More Than 75 Years Later, F. Scott Fitzgerald Story Sees The Light Of Day The story, called "Temperature," had never been published and was presumed lost. Long after magazine editor Andrew Gulli began his search for the story, he finally found it — and put it in print.

76 Years Later, Lost F. Scott Fitzgerald Story Sees The Light Of Day

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Andrew Gulli edits The Strand, a magazine of mystery fiction. And he's a pretty amazing sleuth himself. Gulli's managed to track down unpublished work by some of our most celebrated writers - Mark Twain, Tennessee Williams, Dashiell Hemet. I spoke with Gulli last fall when he just found a John Steinbeck story. On his way out, he mentioned he was hot on the trail of an unknown F. Scott Fitzgerald piece. And now he's found it. The story is called "Temperature," and Gulli says it has something for everyone.

ANDREW GULLI: There's some madcap comedy, some Wodehousian dialogue, some romance, even a little bit of some tragedy in it.

RATH: An odd but engrossing tale of a traveler returned from a distant land with a mystery illness that forces him to face his own mortality. Gulli knew he'd unearthed a treasure.

GULLI: I just was struck by how funny, how interesting it was. And I said to myself I really have to have this story. And I spoke with the F. Scott Fitzgerald estate and the Harold Ober Agency, and they were just wonderful people to deal with, as well as the library where I found it at Princeton University.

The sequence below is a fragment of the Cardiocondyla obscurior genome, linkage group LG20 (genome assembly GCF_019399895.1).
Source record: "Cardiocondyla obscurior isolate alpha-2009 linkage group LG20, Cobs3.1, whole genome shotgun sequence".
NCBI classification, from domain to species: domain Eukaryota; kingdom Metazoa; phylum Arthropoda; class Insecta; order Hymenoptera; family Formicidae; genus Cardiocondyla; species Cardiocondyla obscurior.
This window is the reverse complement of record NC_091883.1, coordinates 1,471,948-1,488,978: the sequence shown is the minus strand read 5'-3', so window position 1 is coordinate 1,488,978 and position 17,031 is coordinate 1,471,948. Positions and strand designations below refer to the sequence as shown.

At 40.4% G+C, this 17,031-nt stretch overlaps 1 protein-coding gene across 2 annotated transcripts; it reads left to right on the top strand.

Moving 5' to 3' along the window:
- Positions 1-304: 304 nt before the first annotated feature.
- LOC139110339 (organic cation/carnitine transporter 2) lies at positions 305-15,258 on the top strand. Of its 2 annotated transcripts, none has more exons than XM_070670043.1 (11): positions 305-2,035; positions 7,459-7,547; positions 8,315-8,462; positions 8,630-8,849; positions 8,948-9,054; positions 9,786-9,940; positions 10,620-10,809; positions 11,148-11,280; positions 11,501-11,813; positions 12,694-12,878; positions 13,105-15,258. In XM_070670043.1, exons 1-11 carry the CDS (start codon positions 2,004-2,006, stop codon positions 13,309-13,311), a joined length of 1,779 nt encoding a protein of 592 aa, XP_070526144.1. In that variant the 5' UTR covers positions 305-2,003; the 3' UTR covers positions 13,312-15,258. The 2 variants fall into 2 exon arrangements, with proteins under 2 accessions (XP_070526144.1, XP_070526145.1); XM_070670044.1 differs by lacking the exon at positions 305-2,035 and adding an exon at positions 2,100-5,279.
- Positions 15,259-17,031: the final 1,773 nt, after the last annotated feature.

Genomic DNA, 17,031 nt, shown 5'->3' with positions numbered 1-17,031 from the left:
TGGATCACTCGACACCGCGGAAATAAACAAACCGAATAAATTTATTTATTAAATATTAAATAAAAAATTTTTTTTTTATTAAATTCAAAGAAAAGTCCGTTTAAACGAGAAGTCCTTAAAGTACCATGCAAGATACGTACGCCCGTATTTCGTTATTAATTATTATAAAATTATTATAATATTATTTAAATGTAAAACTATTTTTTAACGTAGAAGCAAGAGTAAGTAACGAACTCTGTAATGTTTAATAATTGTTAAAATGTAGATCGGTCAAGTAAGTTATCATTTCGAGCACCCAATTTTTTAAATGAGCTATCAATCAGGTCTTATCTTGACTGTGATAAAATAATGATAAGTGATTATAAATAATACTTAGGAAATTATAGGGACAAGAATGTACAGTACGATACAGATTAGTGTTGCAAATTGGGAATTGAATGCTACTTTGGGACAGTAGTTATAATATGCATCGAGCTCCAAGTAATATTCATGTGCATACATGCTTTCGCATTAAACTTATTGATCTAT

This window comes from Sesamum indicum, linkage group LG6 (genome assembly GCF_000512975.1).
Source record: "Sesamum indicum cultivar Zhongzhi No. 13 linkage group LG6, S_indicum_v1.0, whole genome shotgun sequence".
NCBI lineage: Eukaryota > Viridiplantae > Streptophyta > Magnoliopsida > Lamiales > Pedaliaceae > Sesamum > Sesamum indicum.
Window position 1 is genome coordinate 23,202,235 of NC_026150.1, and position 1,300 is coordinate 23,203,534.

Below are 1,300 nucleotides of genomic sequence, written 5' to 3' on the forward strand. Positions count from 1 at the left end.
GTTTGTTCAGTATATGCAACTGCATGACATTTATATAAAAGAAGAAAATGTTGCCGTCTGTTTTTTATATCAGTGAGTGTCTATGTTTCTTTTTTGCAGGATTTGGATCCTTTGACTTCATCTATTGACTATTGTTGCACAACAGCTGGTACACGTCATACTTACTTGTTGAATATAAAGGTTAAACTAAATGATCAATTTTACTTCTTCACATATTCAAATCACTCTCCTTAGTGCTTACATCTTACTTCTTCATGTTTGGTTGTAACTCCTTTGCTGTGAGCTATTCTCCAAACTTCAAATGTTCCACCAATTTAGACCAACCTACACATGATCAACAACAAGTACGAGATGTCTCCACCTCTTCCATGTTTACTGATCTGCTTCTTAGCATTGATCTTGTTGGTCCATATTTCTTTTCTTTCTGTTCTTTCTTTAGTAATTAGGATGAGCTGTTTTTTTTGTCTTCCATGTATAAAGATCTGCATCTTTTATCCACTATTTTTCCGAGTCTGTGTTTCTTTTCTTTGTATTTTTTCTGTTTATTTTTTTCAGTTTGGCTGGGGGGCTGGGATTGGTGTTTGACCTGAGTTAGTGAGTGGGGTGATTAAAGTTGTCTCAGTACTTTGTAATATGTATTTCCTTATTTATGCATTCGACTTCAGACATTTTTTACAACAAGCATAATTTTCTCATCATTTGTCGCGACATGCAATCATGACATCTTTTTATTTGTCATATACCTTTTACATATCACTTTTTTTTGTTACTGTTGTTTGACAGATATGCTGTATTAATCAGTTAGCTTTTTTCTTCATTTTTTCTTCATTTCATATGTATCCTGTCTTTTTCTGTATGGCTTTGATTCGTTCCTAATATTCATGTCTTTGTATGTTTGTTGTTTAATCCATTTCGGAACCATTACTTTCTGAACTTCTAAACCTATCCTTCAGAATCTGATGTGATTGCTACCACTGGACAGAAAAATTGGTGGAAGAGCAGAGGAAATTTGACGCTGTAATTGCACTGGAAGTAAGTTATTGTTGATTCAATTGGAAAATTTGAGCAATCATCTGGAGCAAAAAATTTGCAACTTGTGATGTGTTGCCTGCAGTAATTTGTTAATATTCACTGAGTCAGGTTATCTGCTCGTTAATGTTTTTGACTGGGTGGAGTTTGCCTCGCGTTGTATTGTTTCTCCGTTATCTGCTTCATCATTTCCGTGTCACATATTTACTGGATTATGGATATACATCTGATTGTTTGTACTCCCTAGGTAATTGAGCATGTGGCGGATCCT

RATH: So tell us about that. How did you find it in that library?

GULLI: It was a tough hunt because there were a lot of things that I had asked for. There was an interesting fragment of his story, and I was saying to myself oh my God, I'm so excited about this - and it turned out that he had not finished it. For obvious reasons, you can't come back and say please, will you just complete this story for me? But this one was finished. And it took some research, but I looked through some archives, through some bibliographies by Fitzgerald scholars, and that indeed confirmed that the story was never published before.

RATH: So this manuscript that you have, is this - is it a draft or a final version or something in between?

GULLI: Well, the thing is, I can tell you definitely that it's a final version because I'm the person who had to go through all these longhand, sloppily-written manuscripts of F. Scott Fitzgerald with a million corrections and just - you sort of see the mind of the writer, how he would just scratch out whole pages and then make notes in margins. But this manuscript was very well-written, the typescript is very clean. There are maybe a couple of spelling errors that were very minor. So this looked like it was ready for prime time.

RATH: Why wouldn't Fitzgerald have published this?

GULLI: The manuscript is dated July 7, 1939. And Fitzgerald had sent a letter to his agent a week later in which he had asked to stop being represented by Harold Ober because Ober was tired of advancing Fitzgerald loans in lieu of work that had not been delivered to him. So that might have been one of the reasons why he had not found a home for it.

RATH: So you've found a Steinbeck, a Fitzgerald and others. What do you have next? Anything you can tell us about?

GULLI: Well, I have something by a very, very famous writer of detective stories. And as you can imagine, not all - not all representatives of authors are as wonderful as the F. Scott Fitzgerald estate. So it's going to take some - it's going to take some pressure to try to have this short story appear in The Strand Magazine. But I never quit.

RATH: That's Andrew Gulli. He found the unpublished manuscript of the Fitzgerald story "Temperature," which appears in this month's issue of The Strand Magazine." Andrew, thanks very much.

GULLI: Thanks a lot, Arun.

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